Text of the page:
MTSU Theatre performers are becoming bilingual for their March 1-4 production, “The Taste of Sunrise,” creating an eloquent and multifaceted presentation that incorporates American Sign Language into the story of a man’s adventure-filled life.
“The show is beautifully written for both English and ASL. It’s about people who need and want to connect and a culture that makes it difficult,” explains director Jette Halladay, an MTSU Theatre professor whose own adventures with students have taken her around the world to share stories through drama, comedy, music and art.
“It’s about people who, in an effort to help, make choices that hurt. And it’s about forgiving, reaching out and beingewilling to persist in forging bonds that last through the difficult times. Ultimately, it reminds us we are never alone. We are supported and connected in unseen ways.”
Curtain times in the university’s Tucker Theatre are 7:30 p.m. Thursday-Saturday, March 1-3, and 2 p.m. Sunday, March 4. Advance tickets, available at www.mtsuarts.com, are $10 general admission and $5 for seniors 55 and older and K-12 students. MTSU students will be admitted free with a current ID.
The award-winning play by Susan Zeder is set in the 1920s and follows a deaf man called Tuc, portrayed by MTSU junior theatre major Robbie Ramirez, as he recalls the adventures, discoveries and people met along his life’s journey.
“So far every rehearsal has been rewarding,” says Halladay. “I’m moved to laughter and tears and gratitude. This is a remarkable script with honest and engaging actors.”
You can find a complete cast and crew listing here.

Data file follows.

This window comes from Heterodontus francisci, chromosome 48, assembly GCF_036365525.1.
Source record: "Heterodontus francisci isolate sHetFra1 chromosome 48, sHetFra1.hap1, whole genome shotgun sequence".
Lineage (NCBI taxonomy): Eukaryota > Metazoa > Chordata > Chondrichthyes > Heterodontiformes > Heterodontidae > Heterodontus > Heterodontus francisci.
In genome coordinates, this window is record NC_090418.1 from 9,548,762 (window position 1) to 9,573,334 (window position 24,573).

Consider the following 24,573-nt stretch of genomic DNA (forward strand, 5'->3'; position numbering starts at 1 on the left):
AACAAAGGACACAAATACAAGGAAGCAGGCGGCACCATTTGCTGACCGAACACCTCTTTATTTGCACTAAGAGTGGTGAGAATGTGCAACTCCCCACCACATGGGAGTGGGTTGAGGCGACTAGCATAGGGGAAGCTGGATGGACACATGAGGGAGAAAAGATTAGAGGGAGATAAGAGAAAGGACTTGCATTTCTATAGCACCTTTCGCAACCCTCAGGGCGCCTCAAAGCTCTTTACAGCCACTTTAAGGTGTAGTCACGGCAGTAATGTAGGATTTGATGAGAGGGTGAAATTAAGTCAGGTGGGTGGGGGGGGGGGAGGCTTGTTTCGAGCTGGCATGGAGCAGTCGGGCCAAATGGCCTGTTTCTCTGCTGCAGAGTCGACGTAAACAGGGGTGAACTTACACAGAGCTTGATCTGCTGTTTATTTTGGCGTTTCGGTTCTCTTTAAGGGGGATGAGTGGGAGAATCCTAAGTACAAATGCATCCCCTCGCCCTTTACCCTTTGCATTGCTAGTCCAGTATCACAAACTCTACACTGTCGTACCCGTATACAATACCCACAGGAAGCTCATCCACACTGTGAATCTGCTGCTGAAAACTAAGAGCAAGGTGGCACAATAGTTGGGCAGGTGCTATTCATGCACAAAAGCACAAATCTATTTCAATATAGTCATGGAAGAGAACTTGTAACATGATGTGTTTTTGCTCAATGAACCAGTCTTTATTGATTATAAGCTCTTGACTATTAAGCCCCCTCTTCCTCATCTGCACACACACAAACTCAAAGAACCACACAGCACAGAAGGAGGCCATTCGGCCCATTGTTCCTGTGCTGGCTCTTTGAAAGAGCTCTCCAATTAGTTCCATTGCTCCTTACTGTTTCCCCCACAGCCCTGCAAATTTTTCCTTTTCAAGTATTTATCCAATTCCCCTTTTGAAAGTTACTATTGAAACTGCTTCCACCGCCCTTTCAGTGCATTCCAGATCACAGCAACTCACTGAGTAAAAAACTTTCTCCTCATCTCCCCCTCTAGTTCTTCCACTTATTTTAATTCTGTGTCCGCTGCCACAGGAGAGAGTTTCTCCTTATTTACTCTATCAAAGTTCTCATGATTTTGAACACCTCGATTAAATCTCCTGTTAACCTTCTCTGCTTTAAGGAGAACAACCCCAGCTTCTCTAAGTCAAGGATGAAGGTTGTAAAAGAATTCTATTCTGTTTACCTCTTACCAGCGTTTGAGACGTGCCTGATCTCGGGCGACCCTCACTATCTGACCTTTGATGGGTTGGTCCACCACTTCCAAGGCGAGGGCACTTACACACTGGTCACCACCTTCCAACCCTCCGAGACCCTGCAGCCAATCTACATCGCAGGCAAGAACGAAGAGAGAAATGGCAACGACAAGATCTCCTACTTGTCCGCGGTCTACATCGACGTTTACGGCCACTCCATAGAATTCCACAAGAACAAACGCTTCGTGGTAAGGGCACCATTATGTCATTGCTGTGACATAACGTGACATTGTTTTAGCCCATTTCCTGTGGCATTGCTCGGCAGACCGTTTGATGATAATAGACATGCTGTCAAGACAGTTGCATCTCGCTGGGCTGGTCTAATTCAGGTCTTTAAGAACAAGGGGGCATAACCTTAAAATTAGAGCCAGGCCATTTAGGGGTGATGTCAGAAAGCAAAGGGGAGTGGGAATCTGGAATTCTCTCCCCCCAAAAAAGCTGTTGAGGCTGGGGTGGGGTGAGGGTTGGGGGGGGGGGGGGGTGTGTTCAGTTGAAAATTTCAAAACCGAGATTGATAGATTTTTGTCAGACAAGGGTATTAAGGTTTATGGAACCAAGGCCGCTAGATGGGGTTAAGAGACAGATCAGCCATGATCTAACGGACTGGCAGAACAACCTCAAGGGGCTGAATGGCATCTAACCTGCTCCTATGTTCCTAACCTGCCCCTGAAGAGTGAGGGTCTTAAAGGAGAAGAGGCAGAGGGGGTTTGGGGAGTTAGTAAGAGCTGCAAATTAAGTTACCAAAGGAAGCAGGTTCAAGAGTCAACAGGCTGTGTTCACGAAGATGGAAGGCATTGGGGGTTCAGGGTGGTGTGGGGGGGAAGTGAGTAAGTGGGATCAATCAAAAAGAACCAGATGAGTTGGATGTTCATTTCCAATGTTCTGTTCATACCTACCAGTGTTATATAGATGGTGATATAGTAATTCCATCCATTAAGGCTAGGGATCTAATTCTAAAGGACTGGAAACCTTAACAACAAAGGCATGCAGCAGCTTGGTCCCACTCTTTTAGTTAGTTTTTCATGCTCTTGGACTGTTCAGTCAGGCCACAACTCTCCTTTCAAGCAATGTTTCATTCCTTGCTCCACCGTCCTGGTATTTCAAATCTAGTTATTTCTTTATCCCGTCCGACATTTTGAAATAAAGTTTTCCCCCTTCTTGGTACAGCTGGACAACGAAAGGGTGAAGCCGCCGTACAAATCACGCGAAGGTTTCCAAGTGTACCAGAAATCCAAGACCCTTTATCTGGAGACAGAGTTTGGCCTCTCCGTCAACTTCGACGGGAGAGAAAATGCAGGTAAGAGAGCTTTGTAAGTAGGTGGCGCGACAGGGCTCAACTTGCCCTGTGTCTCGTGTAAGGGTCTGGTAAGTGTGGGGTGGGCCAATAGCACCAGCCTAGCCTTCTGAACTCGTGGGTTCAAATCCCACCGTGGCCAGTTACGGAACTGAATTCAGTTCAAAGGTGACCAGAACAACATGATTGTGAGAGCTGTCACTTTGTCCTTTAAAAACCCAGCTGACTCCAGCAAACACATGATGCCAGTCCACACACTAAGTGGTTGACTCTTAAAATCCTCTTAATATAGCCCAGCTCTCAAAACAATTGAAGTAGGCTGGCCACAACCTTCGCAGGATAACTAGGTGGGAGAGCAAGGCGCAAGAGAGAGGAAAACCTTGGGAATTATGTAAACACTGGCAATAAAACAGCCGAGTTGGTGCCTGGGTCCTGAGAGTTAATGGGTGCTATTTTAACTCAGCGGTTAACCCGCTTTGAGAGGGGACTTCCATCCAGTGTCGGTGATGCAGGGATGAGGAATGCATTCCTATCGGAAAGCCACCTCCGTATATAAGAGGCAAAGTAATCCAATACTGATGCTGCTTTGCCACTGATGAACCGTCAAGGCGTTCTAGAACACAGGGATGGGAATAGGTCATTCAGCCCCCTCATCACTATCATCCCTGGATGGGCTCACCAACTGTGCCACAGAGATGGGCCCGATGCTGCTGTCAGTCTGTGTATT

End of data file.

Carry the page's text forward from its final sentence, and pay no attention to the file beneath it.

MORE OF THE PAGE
Ramirez and his fellow cast members have spent the last several months learning American Sign Language and noticing the differences between it and spoken English. Dr. Angela Scruggs, a counselor at AGAPE Nashville who works with clients with hearing impairments, and some members of the deaf community also have worked with the “Taste of Sunrise” cast and crew to help them learn more about the population.
“ASL has an amazing way of communicating everything you need in just a few simple gestures,” Ramirez says. “I hope this show will inspire a few people to pick up some basic ASL so that they can communicate with a wonderful group of amazing people.”
Characters in the show who use sign language have “interpreters” to speak their lines, creating an opportunity for both the cast and the audience to understand both languages. The performances also will feature two screens with closed-captioning in Tucker Theatre.
The production features scenic, light, and costume designs by MTSU Theatre and Dance faculty Scott Boyd, Darren Levin and Audrey Reed, respectively.
Tickets also will be available at the Tucker Theatre box office one hour before curtain times. For more information about the show, visit www.mtsuarts.
— Megan Castleberry (firstname.lastname@example.org) and Gina E. Fann (email@example.com)